A Study in Charlotte

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A Study in Charlotte is Brittany Cavallaro masterful retelling of the Sherlock Holmes stories. In this incarnation, Holmes and Watson are teenagers attending an elite private high school in Connecticut. Holmes happens to be a female. From a young age, Jaime Watson has consumed his many times’ great grandfather’s work. The cases of Holmes and Watson have been a part of Jaime’s life for as long as he can remember. So when he gets the opportunity to attend the same school as Charlotte Holmes he is ecstatic.

As for Holmes, she has been taught to be a sleuth from a young age. Her first case of diamonds smuggling was solved at the age of ten. However, she has all of the ancestor’s flaws as well. She has been expelled from schools in London and all over Europe because of her penchant for drug use. Her demeanor towards most other people makes her almost entirely unapproachable. In fact, the meeting between Charlotte Holmes and Jaime Watson is anything but successful. Jaime comes off as an overeager school boy who is in love with an idea.

Then something happens that changes the game. Holmes and Watson are framed for murder. Their nemesis uses classic Holmes cases such as The Speckled Band and The Case of the Blue Carbuncle. Jaime and Charlotte are framed for the murder of a boy that assaulted Charlotte and the evidence is pretty damning. Unfortunately, the “adults” in their lives are not listening. Therefore it is up to them to solve the case. Watson’s childhood dreams come true in a way that he definitely did not expect.

The thing that I love about this series of books is that the author keeps the core characteristics of our main characters. The archetype of Holmes and Watson is alive and well. The author places the main characters in a modern setting and gives them young adult problems definitely livens things up for a new audience. Even if you have not read the original stories, this book will draw you in. It is a page turner driven by great characters that you want to see succeed. In the end, Jaime and Charlotte are ordinary teens in extraordinary circumstances. The readers are drawn into their lives and want to see what happens next. The difference between Cavallaro and Conan Doyle is that the story does not end when the case is solved.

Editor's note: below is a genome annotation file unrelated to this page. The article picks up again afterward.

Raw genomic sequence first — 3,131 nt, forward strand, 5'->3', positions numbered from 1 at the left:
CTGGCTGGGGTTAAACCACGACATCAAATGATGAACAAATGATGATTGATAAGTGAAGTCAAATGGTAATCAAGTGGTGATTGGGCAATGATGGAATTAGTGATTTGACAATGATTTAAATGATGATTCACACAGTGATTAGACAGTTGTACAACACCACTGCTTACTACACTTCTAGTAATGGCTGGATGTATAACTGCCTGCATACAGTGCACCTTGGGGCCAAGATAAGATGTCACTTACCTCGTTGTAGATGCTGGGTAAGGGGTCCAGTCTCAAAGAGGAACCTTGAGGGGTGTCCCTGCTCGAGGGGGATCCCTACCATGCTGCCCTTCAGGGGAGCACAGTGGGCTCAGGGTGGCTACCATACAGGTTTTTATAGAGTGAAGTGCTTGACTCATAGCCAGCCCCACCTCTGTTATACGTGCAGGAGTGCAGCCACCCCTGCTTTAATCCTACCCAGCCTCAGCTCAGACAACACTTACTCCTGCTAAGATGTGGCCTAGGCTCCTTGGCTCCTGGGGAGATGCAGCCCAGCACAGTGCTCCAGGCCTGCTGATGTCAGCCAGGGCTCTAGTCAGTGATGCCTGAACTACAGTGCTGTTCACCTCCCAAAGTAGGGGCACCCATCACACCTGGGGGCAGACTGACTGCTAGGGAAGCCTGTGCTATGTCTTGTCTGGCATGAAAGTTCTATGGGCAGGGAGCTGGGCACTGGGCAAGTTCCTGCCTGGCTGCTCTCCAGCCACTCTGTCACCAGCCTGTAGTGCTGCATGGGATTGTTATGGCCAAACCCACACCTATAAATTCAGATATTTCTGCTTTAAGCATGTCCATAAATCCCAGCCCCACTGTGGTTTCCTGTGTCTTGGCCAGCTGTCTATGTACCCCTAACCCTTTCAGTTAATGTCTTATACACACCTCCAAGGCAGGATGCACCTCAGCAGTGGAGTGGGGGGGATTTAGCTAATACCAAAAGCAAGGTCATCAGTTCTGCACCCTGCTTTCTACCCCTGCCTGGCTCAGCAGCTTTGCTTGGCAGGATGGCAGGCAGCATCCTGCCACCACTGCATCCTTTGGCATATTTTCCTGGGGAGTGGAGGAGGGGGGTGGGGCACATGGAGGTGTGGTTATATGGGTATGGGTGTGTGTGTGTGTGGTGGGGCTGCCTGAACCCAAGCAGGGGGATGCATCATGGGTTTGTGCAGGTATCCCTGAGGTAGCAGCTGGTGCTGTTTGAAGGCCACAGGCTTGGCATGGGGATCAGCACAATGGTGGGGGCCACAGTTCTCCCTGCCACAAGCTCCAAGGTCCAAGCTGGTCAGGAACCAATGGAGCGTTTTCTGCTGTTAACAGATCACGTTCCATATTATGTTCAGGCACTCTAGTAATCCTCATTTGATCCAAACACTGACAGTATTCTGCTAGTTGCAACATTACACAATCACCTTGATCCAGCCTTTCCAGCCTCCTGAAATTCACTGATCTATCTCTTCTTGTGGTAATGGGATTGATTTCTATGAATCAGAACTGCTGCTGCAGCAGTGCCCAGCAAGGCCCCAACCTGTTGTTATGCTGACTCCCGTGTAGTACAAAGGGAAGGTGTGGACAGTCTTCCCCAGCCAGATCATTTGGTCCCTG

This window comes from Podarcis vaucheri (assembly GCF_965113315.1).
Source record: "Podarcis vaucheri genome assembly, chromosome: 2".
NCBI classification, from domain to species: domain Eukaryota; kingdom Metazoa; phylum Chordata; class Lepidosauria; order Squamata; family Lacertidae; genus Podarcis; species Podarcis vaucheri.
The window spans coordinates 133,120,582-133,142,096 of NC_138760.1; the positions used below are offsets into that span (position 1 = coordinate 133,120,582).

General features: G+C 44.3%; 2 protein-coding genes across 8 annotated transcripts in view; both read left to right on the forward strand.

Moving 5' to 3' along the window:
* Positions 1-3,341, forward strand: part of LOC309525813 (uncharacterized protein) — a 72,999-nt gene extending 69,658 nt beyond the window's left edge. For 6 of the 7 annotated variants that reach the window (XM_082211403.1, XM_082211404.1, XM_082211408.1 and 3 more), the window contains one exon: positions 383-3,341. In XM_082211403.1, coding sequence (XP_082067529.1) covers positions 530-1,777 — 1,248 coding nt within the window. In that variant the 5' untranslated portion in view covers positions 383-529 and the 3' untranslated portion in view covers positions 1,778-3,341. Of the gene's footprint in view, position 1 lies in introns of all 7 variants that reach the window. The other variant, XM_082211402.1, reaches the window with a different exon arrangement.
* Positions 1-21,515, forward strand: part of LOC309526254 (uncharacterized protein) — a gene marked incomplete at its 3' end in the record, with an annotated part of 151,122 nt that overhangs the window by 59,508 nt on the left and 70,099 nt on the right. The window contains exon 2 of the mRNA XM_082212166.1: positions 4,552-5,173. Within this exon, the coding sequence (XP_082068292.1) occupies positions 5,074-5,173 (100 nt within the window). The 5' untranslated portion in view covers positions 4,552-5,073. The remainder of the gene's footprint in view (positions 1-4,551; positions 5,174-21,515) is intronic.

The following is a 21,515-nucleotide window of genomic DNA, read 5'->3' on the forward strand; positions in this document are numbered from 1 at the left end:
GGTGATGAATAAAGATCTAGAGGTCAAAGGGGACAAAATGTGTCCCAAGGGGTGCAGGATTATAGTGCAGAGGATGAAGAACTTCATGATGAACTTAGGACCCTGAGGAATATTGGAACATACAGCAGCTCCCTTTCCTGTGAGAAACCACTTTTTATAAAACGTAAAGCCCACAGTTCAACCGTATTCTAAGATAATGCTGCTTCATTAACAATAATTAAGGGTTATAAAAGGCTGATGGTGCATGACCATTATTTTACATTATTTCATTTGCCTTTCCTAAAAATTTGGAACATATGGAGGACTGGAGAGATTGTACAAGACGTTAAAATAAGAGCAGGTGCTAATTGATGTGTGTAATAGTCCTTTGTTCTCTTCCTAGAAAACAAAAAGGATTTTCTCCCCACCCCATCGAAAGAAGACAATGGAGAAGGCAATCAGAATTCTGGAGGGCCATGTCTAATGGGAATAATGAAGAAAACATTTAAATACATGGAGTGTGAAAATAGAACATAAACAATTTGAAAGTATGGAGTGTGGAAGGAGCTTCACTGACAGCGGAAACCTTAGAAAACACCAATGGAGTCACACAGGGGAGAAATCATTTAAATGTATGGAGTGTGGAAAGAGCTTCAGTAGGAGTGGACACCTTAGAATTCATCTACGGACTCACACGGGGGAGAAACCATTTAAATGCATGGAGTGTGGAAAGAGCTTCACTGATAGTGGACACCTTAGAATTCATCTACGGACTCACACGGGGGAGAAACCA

The Benefits of Sherlock Holmes

Sherlock Holmes

      I recently recognized a major flaw in my literary life. I’d never read any Sherlock Holmes. Sure, I knew the stories. Your basic crime-fighting detective, who’s mind is as sharp as a tack. He can solve a mystery in 10 seconds flat. I knew that he played the violin and all of the other trappings. I’d seen the Basil Rathbone and Nigel Bruce series and even listen to the old radio shows. There have also been some recent TV reboots including Elementary and Sherlock. In one way or another everyone has been exposed to the world’s greatest detective. How after all that, could I have not read the books? Complete and utter sacrilege. I decided to change that. Where better to start then from the beginning. A Study in Scarlet is not the greatest book I’ve ever read. You can tell that it’s the first in the series because Doyle has only sketched out his character. He’s got the outline but ,Sherlock needs some color.

Despite my disappointment with a Study in Scarlet I went on to the Sign of Four. It is a vast improvement. Its plot line is better developed and the characters are more vivid. Doctor Watson’s voice becomes a lot clearer. He is no longer just an observer. He is actively participating in the solving of the mysteries. Watson as a narrator is a perfect combination of wonder and skepticism. His particular voice makes Holmes’s a little easier to swallow. After all, Dr. John H. Watson knows something that the rest of the world doesn’t. The unflappable Sherlock Holmes is a human being with flaws and shortcomings.

I breezed right on through the next four volumes and finished the Valley of Fear last night. When thinking back to do this book review I have to admit that the volumes of short stories have been the best in this series so far. The stories give you just enough to leave you wanting more. Especially, the final problem. I really did think Holmes went off that cliff with professor Moriarty. I wept a little weep with Dr. Watson. Of course, our favorite detective strikes again. After all, how could London survive without him?